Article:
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Gate of Hell [Masters of Cinema] [UK] Blu-ray Review

  • Aspect Ratio: 1.37:1
  • Video Codec: AVC/MPEG-4
  • Resolution: 1080p/24 (23.976Hz)
  • Audio Codec: Japanese LPCM 2.0 Mono (48kHz/16-bit)
  • Subtitles: English
  • Subtitles Color: White
  • Region: B (Region-Locked)
  • Certification: 15
  • Run Time: 91 Mins.
  • Discs: 2 (1 x Blu-ray + 1 x DVD)
  • Studio: Eureka Entertainment
  • Blu-ray Release Date: December 3, 2012
  • RRP: £20.42

Overall
[Rating:4/5]
The Film
[Rating:4.5/5]
Video Quality
[Rating:4.5/5]
Audio Quality
[Rating:3/5]
Supplemental Materials
[Rating:2.5/5]

Click thumbnails for high-resolution 1920X1080p screen captures

(All TheaterByte screen captures are lightly compressed with lossy JPEG at 100% quality setting and are meant as a general representation of the content. They do not fully reveal the capabilities of the Blu-ray format)

The Film

[Rating:4.5/5]

Director Kinugasa Teinosuke’s 1953 film Gate of Hell (地獄門, Jigokumon) was among the first wave of films from Japan to break through to Western audiences. A striking gem of richly saturated color cinematography, this chambara tale set in feudal Japan about obsession and intrigue was both a treat for the senses and a wonderful introduction for many to a whole new culture.

It’s the 12th century and unrest at the infamous “Gate of Hell” thrusts provincial samurai warrior Moritō (Hasegawa Kazuo) right into the fray of a palace rebellion. Charged with saving the life of the emperor’s sister by deploying from the palace with a decoy, the beautiful lady in waiting Lady Kesa (Kyō Machiko), Moritō manages to help save the princess’ life and the life of Lady Kesa. Stricken by Lady Kesa’s beauty, Moritō later asks as his reward for helping to quash the rebellion that he be granted the Lady Kesa’s hand in marriage, not knowing that she is already married to a fellow samurai. Refusing to withdraw his request, Moritō embarks on a foolish and obsessive plan to win the hand and heart of Lady Kesa by force, which begins a series of tragic events.

Some of the greatest stories the cinema has ever seen involve the themes of love, lust, and obsession. Gate of Hell certainly ranks amongst one of the grandest of them all. It is a fascinating film, both for its splendid use of Eastman color film, the first film in color for studio Daiei, but also because of the way Kinugasa successfully builds the level of obsessive intensity in his actors. Hasegawa is sublime as the single-minded samurai whose infatuation with what he cannot obtain leads him down a most certainly tragic path. Kyō is so traditionally graceful that it is quite easy to see why two men would be feuding over her. She also becomes increasingly desperate and helpless in her response to the situation. This is truly a classic most worthy of this restoration.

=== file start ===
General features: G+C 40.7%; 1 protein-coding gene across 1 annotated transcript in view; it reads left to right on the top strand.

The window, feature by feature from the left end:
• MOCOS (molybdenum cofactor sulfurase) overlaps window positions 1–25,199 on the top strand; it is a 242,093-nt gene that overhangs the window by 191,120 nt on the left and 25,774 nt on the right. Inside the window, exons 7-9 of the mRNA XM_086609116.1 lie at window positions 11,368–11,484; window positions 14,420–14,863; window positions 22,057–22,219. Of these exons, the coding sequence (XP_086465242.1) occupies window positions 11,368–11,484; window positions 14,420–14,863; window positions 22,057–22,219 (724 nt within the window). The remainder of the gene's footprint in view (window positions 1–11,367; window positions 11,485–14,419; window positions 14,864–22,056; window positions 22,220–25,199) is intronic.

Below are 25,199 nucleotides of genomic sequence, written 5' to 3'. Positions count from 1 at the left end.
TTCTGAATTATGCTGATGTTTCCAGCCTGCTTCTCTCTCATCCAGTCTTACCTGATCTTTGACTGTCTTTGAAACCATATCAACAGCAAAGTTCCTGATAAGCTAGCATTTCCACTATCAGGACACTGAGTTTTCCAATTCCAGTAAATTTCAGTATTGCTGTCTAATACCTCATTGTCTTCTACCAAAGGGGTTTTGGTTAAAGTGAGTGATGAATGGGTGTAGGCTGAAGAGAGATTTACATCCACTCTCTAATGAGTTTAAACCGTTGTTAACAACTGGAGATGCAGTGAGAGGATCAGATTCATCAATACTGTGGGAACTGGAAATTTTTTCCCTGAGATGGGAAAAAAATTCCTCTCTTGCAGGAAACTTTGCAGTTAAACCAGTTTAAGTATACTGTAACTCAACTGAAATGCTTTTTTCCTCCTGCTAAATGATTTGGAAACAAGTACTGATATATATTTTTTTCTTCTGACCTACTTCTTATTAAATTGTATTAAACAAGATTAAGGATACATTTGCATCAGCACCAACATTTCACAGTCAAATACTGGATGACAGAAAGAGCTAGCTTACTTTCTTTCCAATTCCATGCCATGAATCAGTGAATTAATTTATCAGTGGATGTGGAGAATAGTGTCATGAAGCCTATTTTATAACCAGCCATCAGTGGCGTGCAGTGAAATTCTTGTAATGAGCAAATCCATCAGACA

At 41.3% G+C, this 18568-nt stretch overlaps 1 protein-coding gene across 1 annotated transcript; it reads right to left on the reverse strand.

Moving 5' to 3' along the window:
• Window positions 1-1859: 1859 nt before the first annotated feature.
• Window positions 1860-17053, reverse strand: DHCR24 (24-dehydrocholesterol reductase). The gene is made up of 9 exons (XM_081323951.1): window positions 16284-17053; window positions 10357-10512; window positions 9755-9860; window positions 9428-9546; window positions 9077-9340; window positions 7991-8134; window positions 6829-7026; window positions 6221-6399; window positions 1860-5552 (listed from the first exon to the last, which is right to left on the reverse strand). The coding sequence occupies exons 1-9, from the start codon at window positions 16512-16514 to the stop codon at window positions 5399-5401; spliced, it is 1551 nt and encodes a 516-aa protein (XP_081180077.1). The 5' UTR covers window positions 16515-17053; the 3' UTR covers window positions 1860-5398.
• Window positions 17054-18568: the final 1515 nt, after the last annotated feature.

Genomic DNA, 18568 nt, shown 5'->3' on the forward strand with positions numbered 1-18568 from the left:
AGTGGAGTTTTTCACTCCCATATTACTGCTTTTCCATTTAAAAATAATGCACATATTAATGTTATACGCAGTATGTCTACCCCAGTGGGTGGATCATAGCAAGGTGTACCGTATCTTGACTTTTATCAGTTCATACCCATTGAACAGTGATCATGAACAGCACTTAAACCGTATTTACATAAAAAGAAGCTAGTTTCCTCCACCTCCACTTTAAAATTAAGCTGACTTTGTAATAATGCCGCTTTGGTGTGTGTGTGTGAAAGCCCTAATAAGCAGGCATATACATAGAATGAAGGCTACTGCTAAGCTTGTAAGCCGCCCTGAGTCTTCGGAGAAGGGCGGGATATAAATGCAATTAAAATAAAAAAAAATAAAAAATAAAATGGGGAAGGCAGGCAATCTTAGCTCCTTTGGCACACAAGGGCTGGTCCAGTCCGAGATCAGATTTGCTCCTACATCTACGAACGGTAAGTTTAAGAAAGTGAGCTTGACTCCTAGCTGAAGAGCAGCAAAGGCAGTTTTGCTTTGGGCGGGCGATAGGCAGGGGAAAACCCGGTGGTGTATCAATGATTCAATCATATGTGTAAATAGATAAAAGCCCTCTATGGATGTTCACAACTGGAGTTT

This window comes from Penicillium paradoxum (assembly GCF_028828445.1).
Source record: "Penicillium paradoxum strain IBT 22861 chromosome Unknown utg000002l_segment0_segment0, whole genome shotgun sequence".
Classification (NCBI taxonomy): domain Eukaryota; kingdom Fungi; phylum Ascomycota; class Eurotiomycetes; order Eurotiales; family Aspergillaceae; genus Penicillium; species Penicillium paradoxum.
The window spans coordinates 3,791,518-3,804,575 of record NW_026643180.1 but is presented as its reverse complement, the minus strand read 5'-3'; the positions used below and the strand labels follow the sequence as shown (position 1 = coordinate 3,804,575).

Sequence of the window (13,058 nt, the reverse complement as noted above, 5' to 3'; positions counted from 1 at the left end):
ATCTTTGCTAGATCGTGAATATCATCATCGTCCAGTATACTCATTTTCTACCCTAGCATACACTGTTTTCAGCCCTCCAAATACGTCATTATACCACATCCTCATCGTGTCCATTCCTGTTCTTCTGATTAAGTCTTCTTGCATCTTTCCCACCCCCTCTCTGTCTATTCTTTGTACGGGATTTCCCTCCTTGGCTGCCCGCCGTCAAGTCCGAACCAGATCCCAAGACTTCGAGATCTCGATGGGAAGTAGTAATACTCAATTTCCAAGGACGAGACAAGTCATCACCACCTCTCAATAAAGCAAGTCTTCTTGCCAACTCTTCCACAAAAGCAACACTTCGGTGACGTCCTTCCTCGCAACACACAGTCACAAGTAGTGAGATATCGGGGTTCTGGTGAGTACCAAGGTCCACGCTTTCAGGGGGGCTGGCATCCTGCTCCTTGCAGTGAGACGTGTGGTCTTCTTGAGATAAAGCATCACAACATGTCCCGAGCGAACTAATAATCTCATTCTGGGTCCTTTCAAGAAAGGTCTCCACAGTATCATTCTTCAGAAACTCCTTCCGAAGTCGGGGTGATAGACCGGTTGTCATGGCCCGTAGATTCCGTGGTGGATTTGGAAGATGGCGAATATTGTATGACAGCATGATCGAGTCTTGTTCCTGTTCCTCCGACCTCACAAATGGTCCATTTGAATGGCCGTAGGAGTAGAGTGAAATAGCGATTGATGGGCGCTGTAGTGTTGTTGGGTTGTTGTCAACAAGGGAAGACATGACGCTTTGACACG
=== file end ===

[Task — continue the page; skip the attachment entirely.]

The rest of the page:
Video Quality

[Rating:4.5/5]

Digitally restored in 2011 by The National Film Center of The National Museum of Modern Art, Tokyo and Kadokawa Shoten Co. LTD. in cooperation with NHK, Gate of Hell arrives on Blu-ray from Eureka’s Masters of Cinema series in a sumptuous AVC/MPEG-4 1080p encodement that is richly saturated, clean, marvelously detailed, and full of texture and a fine natural grain structure. It doesn’t get too much better than this for early Japanese color films in high definition.

Audio Quality

[Rating:3/5]

The Japanese LPCM 2.0 mono (48kHz/16-bit) soundtrack is serviceable, but hardly any sort of reference. Limited by both age and the technologies of the day, it is rather dull and boxy in sound and lacking in dynamic range. Still, it gets the job done.

Supplemental Materials

[Rating:2.5/5]

Only the informative, 24-page booklet with new essay from film critic Philip Kemp, vintage writing on the film by Carl Theodor Dreyer and and rare archival imagery is included alongside the standard DVD of the feature film. No on-disc featurettes or commentaries are included in what is an otherwise barebones release.

The Definitive Word

Overall:

[Rating:4/5]

Kudos to Eureka for licensing this fine restoration of a riveting Japanese film and bringing it to Blu-ray for all of us Region B capable folks. The imagery in Gate of Hell is beyond reproach as is the acting. A fine film indeed.

Additional Screen Captures

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Overall
[Rating:4/5]
The Film
[Rating:4.5/5]
Video Quality
[Rating:4.5/5]
Audio Quality
[Rating:3/5]
Supplemental Materials
[Rating:2.5/5]


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